Date of Award
Doctor of Philosophy (PhD)
Multi-agent multi-team systems are commonly seen in environments where hierarchical layers of goals are at play. For example, theater-wide combat scenarios where multiple levels of command and control are required for proper execution of goals from the general to the foot soldier. Similar structures can be seen in game environments, where agents work together as teams to compete with other teams. The different agents within the same team must, while maintaining their own ‘personality’, work together and coordinate with each other to achieve a common team goal. This research develops strategy-based multi-agent multi-team systems, where strategy is framed as an instrument at the team level to coordinate the multiple agents of a team in a cohesive way. A formal specification of strategy and strategy-based multi-agent multi-team systems is provided. A framework is developed called SiMAMT (strategy- based multi-agent multi-team systems). The different components of the framework, including strategy simulation, strategy inference, strategy evaluation, and strategy selection are described. A graph-matching approximation algorithm is also developed to support effective and efficient strategy inference. Examples and experimental results are given throughout to illustrate the proposed framework, including each of its composite elements, and its overall efficacy.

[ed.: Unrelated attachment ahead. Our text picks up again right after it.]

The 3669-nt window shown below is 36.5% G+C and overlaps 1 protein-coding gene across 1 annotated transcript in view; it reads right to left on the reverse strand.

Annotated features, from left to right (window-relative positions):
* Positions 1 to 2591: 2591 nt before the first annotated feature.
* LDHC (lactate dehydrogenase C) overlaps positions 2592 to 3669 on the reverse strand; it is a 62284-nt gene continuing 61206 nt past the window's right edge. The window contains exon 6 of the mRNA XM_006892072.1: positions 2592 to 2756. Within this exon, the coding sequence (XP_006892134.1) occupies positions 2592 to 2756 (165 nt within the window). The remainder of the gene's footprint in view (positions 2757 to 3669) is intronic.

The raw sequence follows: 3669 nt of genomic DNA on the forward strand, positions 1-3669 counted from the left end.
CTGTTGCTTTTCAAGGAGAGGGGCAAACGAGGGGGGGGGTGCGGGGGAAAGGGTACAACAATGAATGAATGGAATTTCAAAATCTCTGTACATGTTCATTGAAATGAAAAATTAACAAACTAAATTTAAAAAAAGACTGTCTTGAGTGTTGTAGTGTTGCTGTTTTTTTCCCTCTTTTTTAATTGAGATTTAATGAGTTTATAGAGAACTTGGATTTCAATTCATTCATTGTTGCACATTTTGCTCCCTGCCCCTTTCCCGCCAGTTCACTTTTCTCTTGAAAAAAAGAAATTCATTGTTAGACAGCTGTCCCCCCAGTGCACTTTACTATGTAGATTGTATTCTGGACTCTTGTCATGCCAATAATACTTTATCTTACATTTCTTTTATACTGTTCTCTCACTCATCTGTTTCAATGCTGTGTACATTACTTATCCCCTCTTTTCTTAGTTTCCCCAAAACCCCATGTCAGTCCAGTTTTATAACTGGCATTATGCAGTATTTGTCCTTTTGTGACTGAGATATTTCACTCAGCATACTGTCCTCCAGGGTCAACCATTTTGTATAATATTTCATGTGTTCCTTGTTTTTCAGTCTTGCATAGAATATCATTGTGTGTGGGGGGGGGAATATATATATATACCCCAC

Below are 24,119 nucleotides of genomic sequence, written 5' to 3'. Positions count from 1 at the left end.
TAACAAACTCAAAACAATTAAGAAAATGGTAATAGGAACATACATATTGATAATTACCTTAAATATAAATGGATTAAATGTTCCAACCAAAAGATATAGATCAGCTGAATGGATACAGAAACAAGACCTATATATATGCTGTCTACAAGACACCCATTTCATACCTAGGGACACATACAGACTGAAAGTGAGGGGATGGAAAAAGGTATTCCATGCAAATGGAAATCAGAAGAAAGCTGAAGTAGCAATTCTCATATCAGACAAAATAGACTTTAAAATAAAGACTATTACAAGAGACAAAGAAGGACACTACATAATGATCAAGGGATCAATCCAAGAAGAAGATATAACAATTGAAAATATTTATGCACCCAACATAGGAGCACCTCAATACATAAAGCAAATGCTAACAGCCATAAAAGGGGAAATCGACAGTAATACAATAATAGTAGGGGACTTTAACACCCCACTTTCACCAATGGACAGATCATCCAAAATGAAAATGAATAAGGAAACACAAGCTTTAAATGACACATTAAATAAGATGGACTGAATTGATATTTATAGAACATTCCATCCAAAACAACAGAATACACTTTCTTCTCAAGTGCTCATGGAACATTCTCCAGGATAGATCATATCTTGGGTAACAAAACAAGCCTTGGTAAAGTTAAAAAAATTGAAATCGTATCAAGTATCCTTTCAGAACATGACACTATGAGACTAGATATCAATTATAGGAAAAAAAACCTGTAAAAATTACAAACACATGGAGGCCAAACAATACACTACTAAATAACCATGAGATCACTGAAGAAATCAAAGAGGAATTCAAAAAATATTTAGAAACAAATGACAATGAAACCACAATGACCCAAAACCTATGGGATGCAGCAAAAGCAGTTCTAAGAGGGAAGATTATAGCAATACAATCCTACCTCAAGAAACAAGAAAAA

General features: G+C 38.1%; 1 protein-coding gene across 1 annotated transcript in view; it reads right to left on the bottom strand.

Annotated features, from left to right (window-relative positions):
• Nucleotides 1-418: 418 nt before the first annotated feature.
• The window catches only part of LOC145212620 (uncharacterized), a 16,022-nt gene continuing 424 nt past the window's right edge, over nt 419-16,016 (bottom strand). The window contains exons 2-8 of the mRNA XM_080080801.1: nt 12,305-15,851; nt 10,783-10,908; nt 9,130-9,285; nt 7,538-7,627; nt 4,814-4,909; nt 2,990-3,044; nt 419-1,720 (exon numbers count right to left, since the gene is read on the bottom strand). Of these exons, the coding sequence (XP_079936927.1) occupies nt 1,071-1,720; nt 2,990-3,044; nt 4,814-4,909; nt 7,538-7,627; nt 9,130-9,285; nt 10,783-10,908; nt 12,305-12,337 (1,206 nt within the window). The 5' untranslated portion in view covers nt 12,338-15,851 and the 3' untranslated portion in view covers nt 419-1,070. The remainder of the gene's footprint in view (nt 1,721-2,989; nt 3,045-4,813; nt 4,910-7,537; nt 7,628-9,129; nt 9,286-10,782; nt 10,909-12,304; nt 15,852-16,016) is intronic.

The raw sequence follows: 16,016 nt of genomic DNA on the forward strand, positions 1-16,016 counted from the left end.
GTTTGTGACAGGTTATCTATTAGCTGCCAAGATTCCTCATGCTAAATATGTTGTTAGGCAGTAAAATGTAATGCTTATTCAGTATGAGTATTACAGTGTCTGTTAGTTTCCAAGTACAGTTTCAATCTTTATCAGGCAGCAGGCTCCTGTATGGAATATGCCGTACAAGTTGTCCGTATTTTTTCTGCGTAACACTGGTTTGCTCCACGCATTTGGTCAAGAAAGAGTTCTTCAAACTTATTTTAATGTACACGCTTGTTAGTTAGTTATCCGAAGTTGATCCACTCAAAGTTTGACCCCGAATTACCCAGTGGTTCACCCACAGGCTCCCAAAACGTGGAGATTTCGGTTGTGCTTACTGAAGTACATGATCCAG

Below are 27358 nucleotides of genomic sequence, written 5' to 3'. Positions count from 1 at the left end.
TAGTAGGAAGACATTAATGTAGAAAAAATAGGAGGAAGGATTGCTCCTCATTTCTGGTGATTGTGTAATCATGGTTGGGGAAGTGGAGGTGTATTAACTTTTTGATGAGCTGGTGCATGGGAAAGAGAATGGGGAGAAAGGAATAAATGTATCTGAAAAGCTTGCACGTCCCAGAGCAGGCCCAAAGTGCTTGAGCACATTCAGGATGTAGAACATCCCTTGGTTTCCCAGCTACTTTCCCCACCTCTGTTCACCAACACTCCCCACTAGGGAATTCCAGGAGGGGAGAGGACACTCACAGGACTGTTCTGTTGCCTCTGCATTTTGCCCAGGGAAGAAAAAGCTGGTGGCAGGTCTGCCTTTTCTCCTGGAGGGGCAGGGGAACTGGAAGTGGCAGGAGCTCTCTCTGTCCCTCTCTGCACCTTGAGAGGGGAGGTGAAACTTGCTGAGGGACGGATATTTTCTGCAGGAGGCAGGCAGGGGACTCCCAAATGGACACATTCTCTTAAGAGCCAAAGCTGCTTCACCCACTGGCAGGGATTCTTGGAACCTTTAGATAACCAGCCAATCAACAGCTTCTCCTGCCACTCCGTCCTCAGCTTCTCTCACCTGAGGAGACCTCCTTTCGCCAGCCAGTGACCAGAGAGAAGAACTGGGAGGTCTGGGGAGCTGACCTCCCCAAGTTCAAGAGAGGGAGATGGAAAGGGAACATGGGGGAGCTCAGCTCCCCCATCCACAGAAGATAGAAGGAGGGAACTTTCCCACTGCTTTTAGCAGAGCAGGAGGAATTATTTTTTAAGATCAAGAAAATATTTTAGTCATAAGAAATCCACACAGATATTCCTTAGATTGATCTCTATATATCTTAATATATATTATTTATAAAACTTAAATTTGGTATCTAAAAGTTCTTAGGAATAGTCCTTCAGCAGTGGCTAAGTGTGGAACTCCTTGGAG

This research make several contributions to the field of multi-agent multi-team systems: a specification for strategy and strategy-based systems, and a framework for implementing them in real-world, interactive-time scenarios; a robust simulation space for such complex and intricate interaction; an approximation algorithm that allows for strategy inference within these systems in interactive-time; experimental results that verify the various sub-elements along with a full-scale integration experiment showing the efficacy of the proposed framework.
Franklin, Dennis Michael, "SiMAMT: A Framework for Strategy-Based Multi-Agent Multi-Team Systems." Dissertation, Georgia State University, 2017.
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